Thunder 103, Hornets 99
NEW ORLEANS — In his best English yet, Serge Ibaka explained how he’s gone from wide-eyed rookie to poised impact player. How, in his first year in a new country and inaugural season in the world’s best basketball league, he’s transitioned from a player who registered one “DNP” after another to one who is capable of 11 minutes, 46 seconds of crunch-time action at New Orleans on Wednesday night and manages to be effective despite all the difficulties.
“I don’t feel pressure because I am 40 games into the NBA,” Ibaka said.
Something about the simplicity of his explanation summed up his maturity over four short months and potentially foreshadowed what’s in store for the 2008 24th overall pick.
Ibaka is developing faster than anyone with the Thunder could have projected. And anyone in the organization is more than willing to admit as much. The 6-foot-10 post player from Congo has blossomed into a bonafide post threat, one that rebounds, blocks shots and patrols the paint like no one this franchise has seen since Shawn Kemp more than a decade ago.
Coach Scott Brooks trusted Ibaka in the tightest of spots Wednesday night against an ailing but hungry Hornets team the Thunder needed to beat to maintain ground in the Western Conference race. But the big man has made it easy on his coach, showing Brooks since mid-December that if he supplies meaningful minutes he won’t let his coach or his teammates down.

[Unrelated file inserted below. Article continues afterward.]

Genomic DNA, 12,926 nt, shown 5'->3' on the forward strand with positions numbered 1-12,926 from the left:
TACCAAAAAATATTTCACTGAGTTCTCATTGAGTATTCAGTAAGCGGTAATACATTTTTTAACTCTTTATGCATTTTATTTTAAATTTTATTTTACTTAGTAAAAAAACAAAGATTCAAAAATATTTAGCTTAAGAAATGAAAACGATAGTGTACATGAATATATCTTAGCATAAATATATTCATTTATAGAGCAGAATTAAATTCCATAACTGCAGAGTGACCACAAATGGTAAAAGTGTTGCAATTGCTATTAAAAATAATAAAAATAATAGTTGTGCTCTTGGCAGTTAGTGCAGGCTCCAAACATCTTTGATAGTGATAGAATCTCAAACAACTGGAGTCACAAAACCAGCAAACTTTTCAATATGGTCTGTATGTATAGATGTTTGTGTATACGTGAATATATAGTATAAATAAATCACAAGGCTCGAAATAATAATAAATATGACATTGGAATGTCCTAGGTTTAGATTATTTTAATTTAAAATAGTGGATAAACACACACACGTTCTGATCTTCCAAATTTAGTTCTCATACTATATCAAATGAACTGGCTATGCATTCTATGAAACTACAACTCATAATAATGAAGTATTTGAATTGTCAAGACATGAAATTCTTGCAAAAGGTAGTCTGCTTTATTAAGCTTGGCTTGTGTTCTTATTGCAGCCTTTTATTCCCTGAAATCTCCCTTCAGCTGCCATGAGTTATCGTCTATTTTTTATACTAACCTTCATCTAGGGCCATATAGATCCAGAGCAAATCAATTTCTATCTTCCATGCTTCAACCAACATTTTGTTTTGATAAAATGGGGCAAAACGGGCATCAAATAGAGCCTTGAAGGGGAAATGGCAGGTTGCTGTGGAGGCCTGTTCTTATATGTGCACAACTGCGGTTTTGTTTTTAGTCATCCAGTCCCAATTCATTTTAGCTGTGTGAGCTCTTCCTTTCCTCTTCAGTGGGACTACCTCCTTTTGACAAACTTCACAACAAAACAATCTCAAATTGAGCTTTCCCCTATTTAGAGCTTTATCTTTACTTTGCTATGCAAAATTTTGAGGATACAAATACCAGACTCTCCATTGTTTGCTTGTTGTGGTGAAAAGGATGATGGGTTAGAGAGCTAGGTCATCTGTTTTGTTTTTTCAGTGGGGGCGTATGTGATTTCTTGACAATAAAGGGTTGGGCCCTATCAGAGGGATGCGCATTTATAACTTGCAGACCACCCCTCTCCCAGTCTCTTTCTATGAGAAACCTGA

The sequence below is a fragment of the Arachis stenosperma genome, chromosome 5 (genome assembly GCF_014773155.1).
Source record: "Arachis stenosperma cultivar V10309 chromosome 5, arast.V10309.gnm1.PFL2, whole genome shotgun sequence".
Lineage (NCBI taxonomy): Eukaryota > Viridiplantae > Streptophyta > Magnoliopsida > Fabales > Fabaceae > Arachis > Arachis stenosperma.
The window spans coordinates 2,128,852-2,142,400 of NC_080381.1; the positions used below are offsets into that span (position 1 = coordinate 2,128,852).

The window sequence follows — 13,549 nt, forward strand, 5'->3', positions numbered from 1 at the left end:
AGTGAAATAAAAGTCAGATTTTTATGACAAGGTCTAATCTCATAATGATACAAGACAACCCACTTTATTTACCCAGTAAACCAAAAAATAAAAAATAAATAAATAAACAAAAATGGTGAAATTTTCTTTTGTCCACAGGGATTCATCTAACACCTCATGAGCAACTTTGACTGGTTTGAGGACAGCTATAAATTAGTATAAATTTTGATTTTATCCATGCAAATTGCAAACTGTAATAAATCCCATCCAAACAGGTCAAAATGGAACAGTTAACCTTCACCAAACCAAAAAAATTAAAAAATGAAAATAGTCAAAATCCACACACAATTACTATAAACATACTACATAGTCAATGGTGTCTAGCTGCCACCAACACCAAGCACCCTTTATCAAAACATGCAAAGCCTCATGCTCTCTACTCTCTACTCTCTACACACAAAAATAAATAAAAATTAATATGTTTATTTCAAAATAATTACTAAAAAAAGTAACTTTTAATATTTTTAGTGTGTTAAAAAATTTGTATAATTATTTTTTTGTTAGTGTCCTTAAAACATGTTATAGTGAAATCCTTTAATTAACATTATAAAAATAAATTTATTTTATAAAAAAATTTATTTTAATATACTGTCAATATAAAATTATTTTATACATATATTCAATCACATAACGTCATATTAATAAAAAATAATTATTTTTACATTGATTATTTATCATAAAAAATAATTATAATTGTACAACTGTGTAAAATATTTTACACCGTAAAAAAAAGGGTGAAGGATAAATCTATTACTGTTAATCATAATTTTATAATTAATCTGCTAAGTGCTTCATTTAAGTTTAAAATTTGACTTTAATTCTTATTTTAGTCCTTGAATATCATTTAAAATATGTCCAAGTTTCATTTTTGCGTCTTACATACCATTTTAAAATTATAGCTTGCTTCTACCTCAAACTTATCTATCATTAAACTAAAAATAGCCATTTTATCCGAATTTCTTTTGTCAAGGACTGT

Ibaka’s latest testament was a two-point, four-rebound, one-assist effort in the fourth quarter against the Hornets , a performance that proved one day Ibaka could become much more than a bit player whose name the PA announcer had to be reminded how to pronounce for the second time this season.
“He’s just calmer on the court,” said Thabo Sefolosha. “At first he just wanted to do a little bit of everything. Now he’s starting to figure out his game and understand the NBA game, the way it’s supposed to be played. He’s doing good things and I think he can improve so much.”
You’d be equally impressed if you heard Ibaka communicate his role through his improving but still choppy English. He speaks with an intelligence that bellies his youth and will bolster your belief in his basketball IQ.
“The last minute is very important for the team,” Ibaka said. “So it’s better for me to give more focus to my job, protect the paint, rebound, screens. That’s important.”
Ibaka was asked about his four big rebounds in the fourth quarter, when the Hornets made their run and any second-chance opportunity for them could have been the difference.
“I know my team needs the rebound,” Ibaka started. “It’s very important for my team because before we lost some games because of rebounds. So I know that is my job. That is my specialty, to help my teammates. I need to be very strong and go in and get rebounds.”
Ibaka finished with six points, eight rebounds, two assists and two blocked shots in just 23 minutes Wednesday night. The belief is the blocked shots will increase over this season’s second half and progress even more into next season as he learns opponent’s tendencies. So too will his scoring, when he masters footwork and positioning in the post.